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His father is a murderer, his mother is a whore”: I agree—my father is a murderer, my mother is a whore. And all humans are like that—that is what we are. It’s like when in Sri Lanka they took all the Tamil men, women, and children in a village and made them lie right down in the street and then ran a steamroller over them—and sold Coca-Cola to the children who watched.


This is what man is—which is to say, insanity. Adamant that he is a “good person”—adamant he is not a murderer, as I am a murderer, and adamant he is not surrounded by whores, as I am surrounded by whores. Yet insistent he is “always good” and “always does the right thing”.


Henry Kissinger never punched anyone, to my knowledge—he never got in a fight with anyone, he certainly never personally murdered anyone. He never did anything wrong, if by wrong you mean to break the laws and moral standards of his society at the time; or, if he did, it was some legal technicality that was wrong—not some obvious and vivid crime, like stealing an automobile.


Nevertheless, Henry Kissinger is a respected—albeit controversial—world figure who has recently died, and though many speak harshly of him there are many who see him as an impressive figure.


If he had got into a fight with a man in a bar and killed him by accident we wouldn’t know his name—and, if we did, we wouldn’t think too much of him. We’d say “he’s a bad guy” and “I’m not sure he’s learned his lesson”—something “should be done” about people like that.


Henry Kissinger killed and maimed hundreds of thousands of people. He never personally killed a person, but his decisions and ideas killed people. He was allowed to do that because there’s a group of men in a thing called “a Congress” that passes certain laws and is superintended by a President who controls foreign policy. If you exist within this system, which in fact dispenses with God or gods, you can do all sorts of things—you can have people killed, kidnapped, assassinated, you can have thousands of people killed, actually.


And it is acceptable, because it’s a legitimate state, and legitimate states can do that (although, if they lose a war, we may decide, if we are hypocrites, that everything they did is a retroactive war crime—for which they should be executed, even if we did the same).


“Good people” have killed and maimed millions of people over the centuries. They never killed a man in a bar fight themselves—they never even got a speeding fine. But they killed millions—and, because they had a magic piece of paper that allowed that, and because they were not impulsive people who just whacked someone over the head, that was allowed (with medals, which are vanity—Napoleon discovered how to control men through vanity, a democratic innovation).


They didn’t write rude words, they didn’t steal from shops, they didn’t personally kill anyone. But they are responsible for most of the suffering and pain inflicted by man against man over the centuries—and they are proud; they are right, they are good. Is this not a great hypocrisy? Is this not insanity? (carefully, you prepare the steamroller—you have a certificate in your pocket that lets you steamroller people, luckily enough; without that certificate, you’d think twice—being a “good” person; and yet these men, like Kissinger, are not even that responsible—he never personally pressed a button that killed people, to my knowledge).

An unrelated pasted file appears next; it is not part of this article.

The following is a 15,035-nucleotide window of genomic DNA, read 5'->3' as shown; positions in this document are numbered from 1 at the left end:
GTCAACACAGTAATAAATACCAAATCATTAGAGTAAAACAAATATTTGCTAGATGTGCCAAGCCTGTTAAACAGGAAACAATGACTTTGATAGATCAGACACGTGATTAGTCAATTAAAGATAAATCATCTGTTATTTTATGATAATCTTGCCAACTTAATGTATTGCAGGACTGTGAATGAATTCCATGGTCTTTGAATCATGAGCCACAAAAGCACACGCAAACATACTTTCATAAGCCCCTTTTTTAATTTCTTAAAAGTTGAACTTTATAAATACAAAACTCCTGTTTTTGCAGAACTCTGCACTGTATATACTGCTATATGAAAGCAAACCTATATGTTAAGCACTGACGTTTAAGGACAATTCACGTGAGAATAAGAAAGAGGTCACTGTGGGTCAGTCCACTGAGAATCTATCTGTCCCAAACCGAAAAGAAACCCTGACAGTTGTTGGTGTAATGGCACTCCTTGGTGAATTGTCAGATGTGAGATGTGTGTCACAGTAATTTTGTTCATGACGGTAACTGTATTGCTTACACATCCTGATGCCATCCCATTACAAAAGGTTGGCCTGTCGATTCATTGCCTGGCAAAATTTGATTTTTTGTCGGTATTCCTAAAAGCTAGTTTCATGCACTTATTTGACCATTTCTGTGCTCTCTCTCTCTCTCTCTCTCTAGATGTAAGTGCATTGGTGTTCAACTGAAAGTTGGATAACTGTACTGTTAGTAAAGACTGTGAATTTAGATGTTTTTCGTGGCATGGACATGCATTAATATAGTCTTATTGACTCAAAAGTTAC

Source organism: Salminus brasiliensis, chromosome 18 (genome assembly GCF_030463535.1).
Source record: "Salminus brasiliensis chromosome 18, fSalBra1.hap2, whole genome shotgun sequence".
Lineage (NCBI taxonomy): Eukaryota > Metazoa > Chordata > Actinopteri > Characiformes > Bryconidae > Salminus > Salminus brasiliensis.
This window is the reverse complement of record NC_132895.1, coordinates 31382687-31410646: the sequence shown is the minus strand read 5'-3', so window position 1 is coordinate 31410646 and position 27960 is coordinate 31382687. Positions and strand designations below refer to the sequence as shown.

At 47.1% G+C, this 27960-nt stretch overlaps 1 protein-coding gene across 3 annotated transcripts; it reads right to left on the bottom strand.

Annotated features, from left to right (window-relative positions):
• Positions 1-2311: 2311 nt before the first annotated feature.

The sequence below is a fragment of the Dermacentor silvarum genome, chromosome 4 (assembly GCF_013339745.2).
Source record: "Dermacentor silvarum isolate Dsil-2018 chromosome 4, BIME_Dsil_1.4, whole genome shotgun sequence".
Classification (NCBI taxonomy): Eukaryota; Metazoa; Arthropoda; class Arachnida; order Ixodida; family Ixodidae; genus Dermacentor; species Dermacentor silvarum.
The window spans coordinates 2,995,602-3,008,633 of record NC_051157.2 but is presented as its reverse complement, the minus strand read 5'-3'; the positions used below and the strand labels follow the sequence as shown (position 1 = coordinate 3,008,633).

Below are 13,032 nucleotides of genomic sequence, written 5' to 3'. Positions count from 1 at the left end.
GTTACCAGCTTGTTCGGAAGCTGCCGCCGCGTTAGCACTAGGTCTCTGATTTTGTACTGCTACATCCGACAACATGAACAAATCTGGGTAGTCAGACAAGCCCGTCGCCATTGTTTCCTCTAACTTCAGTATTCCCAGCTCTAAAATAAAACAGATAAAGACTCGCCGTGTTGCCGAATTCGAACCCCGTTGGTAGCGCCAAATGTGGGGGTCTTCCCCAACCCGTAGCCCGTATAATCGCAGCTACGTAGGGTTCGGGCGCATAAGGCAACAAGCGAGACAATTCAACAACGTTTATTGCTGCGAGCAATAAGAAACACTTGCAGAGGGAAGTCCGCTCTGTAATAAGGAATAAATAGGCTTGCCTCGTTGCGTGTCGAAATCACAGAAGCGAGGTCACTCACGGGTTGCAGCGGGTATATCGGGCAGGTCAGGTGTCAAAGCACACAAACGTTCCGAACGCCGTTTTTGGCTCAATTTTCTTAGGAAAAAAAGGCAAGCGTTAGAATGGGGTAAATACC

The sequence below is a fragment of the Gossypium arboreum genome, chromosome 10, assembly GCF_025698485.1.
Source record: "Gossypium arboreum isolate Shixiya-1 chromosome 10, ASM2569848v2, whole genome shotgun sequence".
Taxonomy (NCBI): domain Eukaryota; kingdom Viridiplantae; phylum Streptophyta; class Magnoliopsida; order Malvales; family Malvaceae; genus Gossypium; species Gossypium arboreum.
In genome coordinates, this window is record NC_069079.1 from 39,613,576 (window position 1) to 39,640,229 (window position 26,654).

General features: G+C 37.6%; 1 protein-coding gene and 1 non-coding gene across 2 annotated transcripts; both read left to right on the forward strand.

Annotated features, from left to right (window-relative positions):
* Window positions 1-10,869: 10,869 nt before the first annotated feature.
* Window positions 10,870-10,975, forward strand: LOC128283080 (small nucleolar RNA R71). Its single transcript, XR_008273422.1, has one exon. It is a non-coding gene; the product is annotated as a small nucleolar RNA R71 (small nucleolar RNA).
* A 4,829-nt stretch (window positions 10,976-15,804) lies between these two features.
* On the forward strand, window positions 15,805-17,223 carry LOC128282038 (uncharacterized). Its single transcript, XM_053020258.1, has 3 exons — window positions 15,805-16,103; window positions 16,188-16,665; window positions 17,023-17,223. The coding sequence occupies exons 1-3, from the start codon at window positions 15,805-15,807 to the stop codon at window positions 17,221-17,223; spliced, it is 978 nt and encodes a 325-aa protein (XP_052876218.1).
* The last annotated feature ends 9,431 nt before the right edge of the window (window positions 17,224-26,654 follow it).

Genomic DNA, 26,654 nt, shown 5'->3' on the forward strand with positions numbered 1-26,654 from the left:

“It’s, it’s different...” With the paper, yes, it’s different—here, I’ll just scribble a few words for you…now, if you can beat some other men in the name of these words you can do…well, you can do almost anything (from your office, it will not involve you personally, you understand—it will involve less intelligent and less imaginative men who just like to obey; but, ultimately, because they’re like robots, they couldn’t do it without your help—you provide the “good” program).


So your point is…the point is that you are a hypocrite. You condemn a man who hits someone, who steals, who murders—and then you participate in the same when it is “certified” by a questionable authority. “Didn’t Tolstoy say the same?”. Yes, he did—and although he was mostly wrong, he was right about that.


So your point is…that laws are hypocrisy and that there is only justice where the sacred heart rules. “And I suppose that’s going to be you?”. Oh, I am merely the son of a murderer and a whore—I wouldn’t say that I’m here to set the law of the sacred heart. You’ll probably catch me, next time you see me, floating across the Scottish Highlands as an omniscient ball of light (white or red)—that’s where people like me end up.


<<Bitterly>> “You think you’re very clever, don’t you?”. I think I’m stupid, I think I’m clever—I think I am what I am. “If you’ve quite finished behaving like Jesus Christ, could you come down off that fucking cross of yours?” I don’t know, I quite like it up here—it turns out that there’s liberation in pain, and they’ve just put a spear in my side (the hypocrites).


And I suppose you’re going to weep for the world now…or some whore…or some Jewess in New York who doesn’t believe in the immortal stars. I think you’re living in the past, that was several weeks ago, not today, and I’m not weeping for anyone today—I’m just, you know, here. I feel a bit insecure and sensitive today, because I opened up and hurt someone—and so they decided to hurt me.


Also, I have never wept for the world—I cannot deal with such abstractions, the world is too large and beautiful and seems too secure in itself to need redemption.



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